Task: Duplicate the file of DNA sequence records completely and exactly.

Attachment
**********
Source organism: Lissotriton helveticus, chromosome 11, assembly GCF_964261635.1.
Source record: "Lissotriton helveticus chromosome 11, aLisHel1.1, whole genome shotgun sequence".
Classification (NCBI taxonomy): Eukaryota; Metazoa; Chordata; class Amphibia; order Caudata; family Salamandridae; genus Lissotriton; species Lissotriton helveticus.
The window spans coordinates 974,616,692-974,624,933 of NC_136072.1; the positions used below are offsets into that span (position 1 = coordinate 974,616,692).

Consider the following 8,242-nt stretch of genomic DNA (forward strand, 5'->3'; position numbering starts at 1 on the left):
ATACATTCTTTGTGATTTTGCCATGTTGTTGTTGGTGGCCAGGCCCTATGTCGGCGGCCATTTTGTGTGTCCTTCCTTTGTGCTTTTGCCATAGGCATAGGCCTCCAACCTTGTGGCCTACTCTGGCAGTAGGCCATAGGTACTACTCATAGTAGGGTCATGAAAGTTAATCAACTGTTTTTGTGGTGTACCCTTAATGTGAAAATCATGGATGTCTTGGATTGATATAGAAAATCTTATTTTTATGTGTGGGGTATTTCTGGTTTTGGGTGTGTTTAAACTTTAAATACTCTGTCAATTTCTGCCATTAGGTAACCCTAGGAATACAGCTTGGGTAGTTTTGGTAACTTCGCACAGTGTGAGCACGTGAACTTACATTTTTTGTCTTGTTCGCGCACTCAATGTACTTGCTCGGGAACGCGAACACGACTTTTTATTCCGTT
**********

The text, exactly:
Source organism: Lissotriton helveticus, chromosome 11, assembly GCF_964261635.1.
Source record: "Lissotriton helveticus chromosome 11, aLisHel1.1, whole genome shotgun sequence".
Classification (NCBI taxonomy): Eukaryota; Metazoa; Chordata; class Amphibia; order Caudata; family Salamandridae; genus Lissotriton; species Lissotriton helveticus.
The window spans coordinates 974,616,692-974,624,933 of NC_136072.1; the positions used below are offsets into that span (position 1 = coordinate 974,616,692).

Consider the following 8,242-nt stretch of genomic DNA (forward strand, 5'->3'; position numbering starts at 1 on the left):
ATACATTCTTTGTGATTTTGCCATGTTGTTGTTGGTGGCCAGGCCCTATGTCGGCGGCCATTTTGTGTGTCCTTCCTTTGTGCTTTTGCCATAGGCATAGGCCTCCAACCTTGTGGCCTACTCTGGCAGTAGGCCATAGGTACTACTCATAGTAGGGTCATGAAAGTTAATCAACTGTTTTTGTGGTGTACCCTTAATGTGAAAATCATGGATGTCTTGGATTGATATAGAAAATCTTATTTTTATGTGTGGGGTATTTCTGGTTTTGGGTGTGTTTAAACTTTAAATACTCTGTCAATTTCTGCCATTAGGTAACCCTAGGAATACAGCTTGGGTAGTTTTGGTAACTTCGCACAGTGTGAGCACGTGAACTTACATTTTTTGTCTTGTTCGCGCACTCAATGTACTTGCTCGGGAACGCGAACACGACTTTTTATTCCGTT